Yoko Has Her Way With Lennon's Record
Yoko Changes Lennon AlbumFor a genius, Yoko Ono doesn’t seem very smart.
The anniversary edition of John Lennon’s hit 1974 album, "Walls and Bridges," has just come out — but with a lot of changes.
The principal difference is a new cover: Ono has tossed aside the original — a drawing by Lennon from when he was 11 years old — and replaced it with a Bob Gruen photograph of Lennon wearing four pairs of sunglasses that used to be in the album’s liner notes.
Of course, a Gruen photograph is always a good thing. His new coffee table book, “John Lennon: The New York Years,” is a must-have for any Beatle fan (it’s certainly more important than the recent bio that was published and is said to be full of inaccuracies).
But it was Lennon who selected his childhood drawing for that cover. How, one wonders, could Ono have conceived of making such a change?
There are plenty of other “updates” on the newly remastered “Walls and Bridges." Fans have noticed that Ono lists herself as “producer” of the reissue album, her name in all capital letters. The original credits read: “Produced and Arranged by John Lennon With the Plastic Ono Nuclear Band/Little Big Horns and the Philharmanic Orchestrange.”
Ono also has replaced the Apple Records label on the original disc with a version of a customized label used on the 1972 album "Sometime in New York City." That label, now adorning "Walls and Bridges," has two pictures of Lennon, two of Ono and one of them superimposed over each other in between the pairs to make one person.
“The difference,” one fan writes, “is that when they used this on 'Sometime in New York City,' John morphed into Yoko. Now Yoko becomes John!”
Insiders have pointed out the ridiculousness of all this Ono-izing of "Walls and Bridges" since Lennon wasn’t living with Ono when he made the album. He was with his girlfriend, May Pang, a fact that is thoroughly documented.
Fans have also noticed an audio change, as well. At the tail end of “Surprise, Surprise (Sweet Bird of Paradox),” a rocking shuffle Lennon wrote for Pang, there’s a new little bit of singing as the song trails off.
It sounds like Lennon, or maybe Ono herself, is chanting “Yo-ko” very softly in a falsetto after repeating the chorus, “I love, love her.” Now it seems like it’s Ono and not Pang he loves, which was not the case at that time. Shades of the old days when the Beatles added hidden words to their songs.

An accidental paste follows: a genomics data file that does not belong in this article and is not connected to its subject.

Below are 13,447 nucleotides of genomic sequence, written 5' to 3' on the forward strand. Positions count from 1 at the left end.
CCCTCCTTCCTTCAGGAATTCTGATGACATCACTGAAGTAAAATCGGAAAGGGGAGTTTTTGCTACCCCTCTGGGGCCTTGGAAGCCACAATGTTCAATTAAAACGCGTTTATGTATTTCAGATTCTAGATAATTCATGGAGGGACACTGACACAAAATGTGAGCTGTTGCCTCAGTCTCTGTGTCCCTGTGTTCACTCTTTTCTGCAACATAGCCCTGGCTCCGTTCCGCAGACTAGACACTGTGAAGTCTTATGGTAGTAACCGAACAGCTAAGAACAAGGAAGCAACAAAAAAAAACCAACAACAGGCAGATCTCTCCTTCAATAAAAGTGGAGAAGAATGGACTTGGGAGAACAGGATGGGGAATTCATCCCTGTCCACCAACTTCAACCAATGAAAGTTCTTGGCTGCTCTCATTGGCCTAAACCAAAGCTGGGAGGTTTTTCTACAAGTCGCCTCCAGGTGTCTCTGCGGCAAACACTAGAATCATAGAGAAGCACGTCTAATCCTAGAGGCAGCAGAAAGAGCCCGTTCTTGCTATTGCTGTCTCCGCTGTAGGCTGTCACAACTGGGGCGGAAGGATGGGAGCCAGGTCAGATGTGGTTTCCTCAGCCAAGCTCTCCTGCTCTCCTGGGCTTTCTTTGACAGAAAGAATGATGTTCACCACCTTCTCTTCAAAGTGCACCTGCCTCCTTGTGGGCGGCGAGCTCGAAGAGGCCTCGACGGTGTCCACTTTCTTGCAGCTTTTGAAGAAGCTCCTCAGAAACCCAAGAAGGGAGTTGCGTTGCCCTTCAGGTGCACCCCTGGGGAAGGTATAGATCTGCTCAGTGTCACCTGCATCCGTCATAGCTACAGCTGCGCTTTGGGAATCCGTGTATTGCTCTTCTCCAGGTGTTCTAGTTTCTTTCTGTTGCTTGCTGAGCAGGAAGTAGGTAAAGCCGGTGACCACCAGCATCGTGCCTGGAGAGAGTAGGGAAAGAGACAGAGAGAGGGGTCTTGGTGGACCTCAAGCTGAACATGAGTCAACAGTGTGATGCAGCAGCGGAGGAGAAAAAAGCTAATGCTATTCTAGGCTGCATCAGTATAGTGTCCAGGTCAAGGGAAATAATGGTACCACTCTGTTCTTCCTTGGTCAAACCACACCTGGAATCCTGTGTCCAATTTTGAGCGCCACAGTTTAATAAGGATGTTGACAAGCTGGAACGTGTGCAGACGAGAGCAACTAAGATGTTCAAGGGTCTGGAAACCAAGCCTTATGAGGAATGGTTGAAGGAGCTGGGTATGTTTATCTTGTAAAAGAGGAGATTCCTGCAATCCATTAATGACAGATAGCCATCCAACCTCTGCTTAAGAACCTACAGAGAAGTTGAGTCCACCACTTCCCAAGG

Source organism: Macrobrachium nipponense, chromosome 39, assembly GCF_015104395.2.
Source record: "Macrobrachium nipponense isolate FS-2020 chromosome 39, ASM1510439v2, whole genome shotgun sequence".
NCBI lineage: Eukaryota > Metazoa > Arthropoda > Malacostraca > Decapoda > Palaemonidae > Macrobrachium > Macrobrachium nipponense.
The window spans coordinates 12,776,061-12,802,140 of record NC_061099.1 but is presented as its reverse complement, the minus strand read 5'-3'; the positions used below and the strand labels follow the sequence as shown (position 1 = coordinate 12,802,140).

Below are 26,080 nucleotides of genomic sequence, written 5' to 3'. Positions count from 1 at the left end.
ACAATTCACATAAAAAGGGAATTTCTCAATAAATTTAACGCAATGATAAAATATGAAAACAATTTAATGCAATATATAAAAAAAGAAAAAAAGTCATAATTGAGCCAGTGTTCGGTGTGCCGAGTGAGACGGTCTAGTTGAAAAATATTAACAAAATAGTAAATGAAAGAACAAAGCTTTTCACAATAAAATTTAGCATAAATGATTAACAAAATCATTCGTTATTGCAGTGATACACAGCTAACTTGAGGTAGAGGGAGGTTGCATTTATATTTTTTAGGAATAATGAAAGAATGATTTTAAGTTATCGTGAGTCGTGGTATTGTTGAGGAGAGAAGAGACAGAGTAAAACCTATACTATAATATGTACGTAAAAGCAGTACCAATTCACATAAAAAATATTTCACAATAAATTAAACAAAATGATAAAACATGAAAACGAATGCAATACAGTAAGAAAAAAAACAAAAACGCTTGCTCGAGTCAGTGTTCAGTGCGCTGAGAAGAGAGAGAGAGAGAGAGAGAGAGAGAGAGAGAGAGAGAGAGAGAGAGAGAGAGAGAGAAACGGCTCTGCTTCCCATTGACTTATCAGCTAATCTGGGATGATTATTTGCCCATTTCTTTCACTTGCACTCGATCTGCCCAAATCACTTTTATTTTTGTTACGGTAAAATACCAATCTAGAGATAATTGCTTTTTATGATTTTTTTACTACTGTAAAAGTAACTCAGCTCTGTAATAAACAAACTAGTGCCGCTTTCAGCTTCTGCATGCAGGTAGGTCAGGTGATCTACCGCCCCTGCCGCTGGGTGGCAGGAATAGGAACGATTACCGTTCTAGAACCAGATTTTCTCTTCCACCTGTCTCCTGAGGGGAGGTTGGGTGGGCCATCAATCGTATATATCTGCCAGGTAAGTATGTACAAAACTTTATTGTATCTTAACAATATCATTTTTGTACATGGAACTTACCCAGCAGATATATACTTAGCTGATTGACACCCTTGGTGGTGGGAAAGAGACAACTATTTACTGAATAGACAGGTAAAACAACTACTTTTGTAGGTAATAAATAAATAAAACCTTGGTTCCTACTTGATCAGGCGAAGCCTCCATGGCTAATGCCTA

Of course, the main reason for Ono’s march to revisionist history is the upcoming Dec. 8-9 25th anniversary of Lennon’s murder. First came the ill-fated Broadway musical, which closed after a short run. Now the album has been altered.
"Walls and Bridges" was Lennon’s best-selling solo record released while he was alive. It contained two top-10 hits, “Whatever Gets You Thru the Night” and “No. 9 Dream.” Ironically, the latter features whispered vocals by Pang, something Ono could not tamper with unless she wanted a huge uproar. “No. 9 Dream” is one of Lennon’s most played songs to this day.
Nevertheless, "Walls and Bridges" remains an unusual and often extraordinary collection of songs that has been eclipsed over the years by “Imagine” and “Double Fantasy.”
Lennon experiments with Philly soul (“Bless You”), gives a nod to the two big stars of the day — Stevie Wonder (“What You Got”) and Elton John (“Old Dirt Road”) — and takes yet another nasty swipe at former pal Paul McCartney (“Steel and Glass”).
As for Ono, an article in yesterday’s Japan Times doesn’t help much to restore her image. Writer Philip Basor points out that she’s shilled for a number of companies by appearing in Japanese TV commercials that feature Lennon songs.
The worst, I should think, is for Gibraltar Life Insurance. Lennon and Ono were married in Gibraltar, Spain — a point made in the Beatles song “The Ballad of John and Yoko.” The Lennon song “Woman” plays in the Gibraltar ad.
In a couple of days, Ono will compound her problems when she releases a book called “Memories of John.” There are interviews with 73 different people, many of whom did not know Lennon.
There are no interviews with the ex-Beatles, their wives, Lennon’s first wife, Cynthia, or son, Julian. John Fogerty says in the book, “I never met John, but I always felt that I knew him.” Yikes! There are also statements from such unlikely contributors as the Bangles’ Vicki Petersen, Bono, Alicia Keys, Steve Earle, Jello Biafra and Carlos Santana.
I don’t get it. Ono is obviously a brilliant woman and has been a great mother. All of these things — the musical, the book, the reissued albums — gave her an opportunity to show her generosity, wisdom and unselfishness. She seems to have passed on them all and taken a road that Lennon himself, even though he liked to put people on, would not have approved of.